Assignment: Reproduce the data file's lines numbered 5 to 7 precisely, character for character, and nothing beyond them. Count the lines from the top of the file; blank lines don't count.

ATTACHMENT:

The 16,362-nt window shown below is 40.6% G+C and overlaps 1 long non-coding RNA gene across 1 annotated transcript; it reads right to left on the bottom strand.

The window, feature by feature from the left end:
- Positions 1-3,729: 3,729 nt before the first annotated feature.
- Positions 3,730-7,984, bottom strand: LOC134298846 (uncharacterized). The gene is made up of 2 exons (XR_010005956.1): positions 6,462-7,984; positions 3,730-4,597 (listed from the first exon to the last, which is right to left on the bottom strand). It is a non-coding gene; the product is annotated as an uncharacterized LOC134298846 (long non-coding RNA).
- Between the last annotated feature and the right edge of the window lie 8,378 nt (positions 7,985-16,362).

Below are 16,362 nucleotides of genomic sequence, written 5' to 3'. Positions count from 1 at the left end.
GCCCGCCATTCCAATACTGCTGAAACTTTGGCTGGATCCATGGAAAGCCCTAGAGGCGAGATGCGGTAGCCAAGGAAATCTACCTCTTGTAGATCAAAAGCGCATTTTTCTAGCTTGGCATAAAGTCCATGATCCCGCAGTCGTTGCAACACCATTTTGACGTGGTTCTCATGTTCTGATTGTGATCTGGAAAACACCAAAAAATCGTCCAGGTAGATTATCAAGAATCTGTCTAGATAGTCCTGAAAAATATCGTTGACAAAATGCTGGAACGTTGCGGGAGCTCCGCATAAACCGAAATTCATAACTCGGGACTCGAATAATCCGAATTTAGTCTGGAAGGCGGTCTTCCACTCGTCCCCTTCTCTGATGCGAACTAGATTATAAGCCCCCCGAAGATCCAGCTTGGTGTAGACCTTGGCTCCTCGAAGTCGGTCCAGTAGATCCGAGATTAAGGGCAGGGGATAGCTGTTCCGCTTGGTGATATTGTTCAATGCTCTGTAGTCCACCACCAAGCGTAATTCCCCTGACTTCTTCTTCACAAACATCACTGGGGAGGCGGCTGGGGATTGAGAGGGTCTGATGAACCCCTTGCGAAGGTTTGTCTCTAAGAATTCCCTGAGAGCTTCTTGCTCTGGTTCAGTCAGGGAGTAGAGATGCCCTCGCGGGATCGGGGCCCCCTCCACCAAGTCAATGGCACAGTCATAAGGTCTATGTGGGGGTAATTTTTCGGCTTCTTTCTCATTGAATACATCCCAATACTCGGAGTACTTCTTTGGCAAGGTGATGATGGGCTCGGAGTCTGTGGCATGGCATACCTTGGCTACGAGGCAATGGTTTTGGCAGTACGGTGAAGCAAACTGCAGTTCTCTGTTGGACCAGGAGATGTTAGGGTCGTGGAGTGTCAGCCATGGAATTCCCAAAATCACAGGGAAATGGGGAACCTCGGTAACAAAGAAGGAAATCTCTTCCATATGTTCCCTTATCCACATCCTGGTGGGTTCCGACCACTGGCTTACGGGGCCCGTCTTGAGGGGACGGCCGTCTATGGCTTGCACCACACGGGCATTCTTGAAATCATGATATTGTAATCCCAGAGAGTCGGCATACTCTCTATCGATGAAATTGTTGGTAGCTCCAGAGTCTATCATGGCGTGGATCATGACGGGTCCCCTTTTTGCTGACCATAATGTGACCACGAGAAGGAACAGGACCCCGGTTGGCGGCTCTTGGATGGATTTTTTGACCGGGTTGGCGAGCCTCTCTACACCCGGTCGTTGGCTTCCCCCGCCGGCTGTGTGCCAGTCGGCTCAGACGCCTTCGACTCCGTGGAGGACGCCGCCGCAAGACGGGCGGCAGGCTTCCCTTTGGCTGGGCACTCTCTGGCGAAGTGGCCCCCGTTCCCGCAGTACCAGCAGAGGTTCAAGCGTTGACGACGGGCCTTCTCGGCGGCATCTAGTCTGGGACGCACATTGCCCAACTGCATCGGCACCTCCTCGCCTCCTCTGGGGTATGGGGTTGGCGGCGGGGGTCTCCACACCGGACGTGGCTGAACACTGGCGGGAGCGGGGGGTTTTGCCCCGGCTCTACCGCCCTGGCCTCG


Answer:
- Between the last annotated feature and the right edge of the window lie 8,378 nt (positions 7,985-16,362).

Below are 16,362 nucleotides of genomic sequence, written 5' to 3'. Positions count from 1 at the left end.
GCCCGCCATTCCAATACTGCTGAAACTTTGGCTGGATCCATGGAAAGCCCTAGAGGCGAGATGCGGTAGCCAAGGAAATCTACCTCTTGTAGATCAAAAGCGCATTTTTCTAGCTTGGCATAAAGTCCATGATCCCGCAGTCGTTGCAACACCATTTTGACGTGGTTCTCATGTTCTGATTGTGATCTGGAAAACACCAAAAAATCGTCCAGGTAGATTATCAAGAATCTGTCTAGATAGTCCTGAAAAATATCGTTGACAAAATGCTGGAACGTTGCGGGAGCTCCGCATAAACCGAAATTCATAACTCGGGACTCGAATAATCCGAATTTAGTCTGGAAGGCGGTCTTCCACTCGTCCCCTTCTCTGATGCGAACTAGATTATAAGCCCCCCGAAGATCCAGCTTGGTGTAGACCTTGGCTCCTCGAAGTCGGTCCAGTAGATCCGAGATTAAGGGCAGGGGATAGCTGTTCCGCTTGGTGATATTGTTCAATGCTCTGTAGTCCACCACCAAGCGTAATTCCCCTGACTTCTTCTTCACAAACATCACTGGGGAGGCGGCTGGGGATTGAGAGGGTCTGATGAACCCCTTGCGAAGGTTTGTCTCTAAGAATTCCCTGAGAGCTTCTTGCTCTGGTTCAGTCAGGGAGTAGAGATGCCCTCGCGGGATCGGGGCCCCCTCCACCAAGTCAATGGCACAGTCATAAGGTCTATGTGGGGGTAATTTTTCGGCTTCTTTCTCATTGAATACATCCCAATACTCGGAGTACTTCTTTGGCAAGGTGATGATGGGCTCGGAGTCTGTGGCATGGCATACCTTGGCTACGAGGCAATGGTTTTGGCAGTACGGTGAAGCAAACTGCAGTTCTCTGTTGGACCAGGAGATGTTAGGGTCGTGGAGTGTCAGCCATGGAATTCCCAAAATCACAGGGAAATGGGGAACCTCGGTAACAAAGAAGGAAATCTCTTCCATATGTTCCCTTATCCACATCCTGGTGGGTTCCGACCACTGGCTTACGGGGCCCGTCTTGAGGGGACGGCCGTCTATGGCTTGCACCACACGGGCATTCTTGAAATCATGATATTGTAATCCCAGAGAGTCGGCATACTCTCTATCGATGAAATTGTTGGTAGCTCCAGAGTCTATCATGGCGTGGATCATGACGGGTCCCCTTTTTGCTGACCATAATGTGACCACGAGAAGGAACAGGACCCCGGTTGGCGGCTCTTGGATGGATTTTTTGACCGGGTTGGCGAGCCTCTCTACACCCGGTCGTTGGCTTCCCCCGCCGGCTGTGTGCCAGTCGGCTCAGACGCCTTCGACTCCGTGGAGGACGCCGCCGCAAGACGGGCGGCAGGCTTCCCTTTGGCTGGGCACTCTCTGGCGAAGTGGCCCCCGTTCCCGCAGTACCAGCAGAGGTTCAAGCGTTGACGACGGGCCTTCTCGGCGGCATCTAGTCTGGGACGCACATTGCCCAACTGCATCGGCACCTCCTCGCCTCCTCTGGGGTATGGGGTTGGCGGCGGGGGTCTCCACACCGGACGTGGCTGAACACTGGCGGGAGCGGGGGGTTTTGCCCCGGCTCTACCGCCCTGGCCTCG